The recent in-fighting between opposition Arabs and Kurds (incited by Turkey) has damaged the opposition's credibility and it shows the escalation of the civil war by the neighbors for their own gains. The irony is that Turkey which has occupied the Hatay province of Syria is now talking of why Syria does not attack the Syrian neighbor which has occupied its territory. Turkish occupation of Hatay is not in Erdogan's patriotic speech. Western governments wonder if an Israel-Syria war is being planned for after the fall of Assad and they will become more reluctant to support the Syrian opposition.

      For the sake of peace in the region, Assad and Syrian opposition need to sit and negotiate a form of power sharing and autonomy for Syrian Sunni, Alawi and Kurds. The Alawis, Sunnis and Kurds should be able to elect their own head of regions and Alawis should be able to elect Assad for their region. A rotating presidency between the three regions can eliminate the current focus on Assad.

      The main focus should be shifted to the borders between the 3 regions. Should Damascus be part of Latakia Alawi region? Should the Kurdish border areas with Turkey in Halab province be part of Kurdish region of Hasakah? Should 36.7E Meridian and 36.3N Par become the borders between Alawi, Sunni and Kurdish regions?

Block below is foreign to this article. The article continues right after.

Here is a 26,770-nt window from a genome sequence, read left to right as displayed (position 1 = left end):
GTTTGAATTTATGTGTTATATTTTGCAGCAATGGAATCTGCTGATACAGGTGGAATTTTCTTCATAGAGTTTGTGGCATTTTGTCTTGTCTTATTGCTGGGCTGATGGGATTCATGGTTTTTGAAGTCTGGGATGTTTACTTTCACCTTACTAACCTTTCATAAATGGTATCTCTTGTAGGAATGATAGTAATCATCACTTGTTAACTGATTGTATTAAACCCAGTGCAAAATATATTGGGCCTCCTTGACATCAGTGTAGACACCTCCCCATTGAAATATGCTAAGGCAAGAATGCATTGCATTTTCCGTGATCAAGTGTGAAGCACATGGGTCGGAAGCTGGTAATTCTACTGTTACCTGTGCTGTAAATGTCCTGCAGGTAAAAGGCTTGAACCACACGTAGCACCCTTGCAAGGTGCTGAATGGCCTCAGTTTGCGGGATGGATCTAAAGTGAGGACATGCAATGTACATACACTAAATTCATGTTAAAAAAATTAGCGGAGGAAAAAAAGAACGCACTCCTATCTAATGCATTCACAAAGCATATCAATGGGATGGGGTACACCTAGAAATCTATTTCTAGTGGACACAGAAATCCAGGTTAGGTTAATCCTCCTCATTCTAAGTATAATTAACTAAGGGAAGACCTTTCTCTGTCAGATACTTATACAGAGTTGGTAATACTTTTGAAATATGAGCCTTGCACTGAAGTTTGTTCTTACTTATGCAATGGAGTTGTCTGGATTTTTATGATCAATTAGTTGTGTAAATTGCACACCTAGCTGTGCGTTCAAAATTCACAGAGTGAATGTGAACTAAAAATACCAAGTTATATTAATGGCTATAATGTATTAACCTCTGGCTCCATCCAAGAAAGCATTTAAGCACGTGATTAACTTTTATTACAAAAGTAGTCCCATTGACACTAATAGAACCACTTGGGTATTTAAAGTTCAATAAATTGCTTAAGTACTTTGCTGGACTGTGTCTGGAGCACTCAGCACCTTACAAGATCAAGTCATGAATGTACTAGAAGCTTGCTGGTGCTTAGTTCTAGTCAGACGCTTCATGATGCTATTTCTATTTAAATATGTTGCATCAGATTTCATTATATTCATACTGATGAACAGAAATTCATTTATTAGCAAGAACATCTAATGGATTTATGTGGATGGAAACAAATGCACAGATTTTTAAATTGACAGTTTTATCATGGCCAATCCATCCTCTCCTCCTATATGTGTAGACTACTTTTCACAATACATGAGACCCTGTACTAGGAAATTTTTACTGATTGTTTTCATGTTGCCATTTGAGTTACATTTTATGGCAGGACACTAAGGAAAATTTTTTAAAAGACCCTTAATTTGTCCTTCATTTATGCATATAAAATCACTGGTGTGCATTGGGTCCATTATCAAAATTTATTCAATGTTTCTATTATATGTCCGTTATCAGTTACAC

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  2. The Washington Post could not figure out who is supplying the weapons.

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  3. Their 'Sources' in DC say ...
    'Mum's the Word'

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  4. That is actually in the 1st Amendment. The little know mum clause.

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  5. What the heck is a modern libertarian? Would the Tea Party be the Libertarian Party if it were actually a party?

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    1. You are probably more Libertarian than not. There is no purity test.

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    2. 1. The Libertarian Party is working to dramatically reduce Big Government spending, taxes, debt, regulations, bureaucracies, foreign meddling, and invasions of our personal freedoms.
      Not "reform" them. Not "replace" them. Certainly not add to them. That’s what Democrats and Republicans do.

      The Libertarian Party and its candidates are worknig to shrink Big Government. What will this leave? Individual liberty and a small, constitutional government that is limited to defending our lives, liberty and property.
      2. The Libertarian Party takes action to reduce Big Government.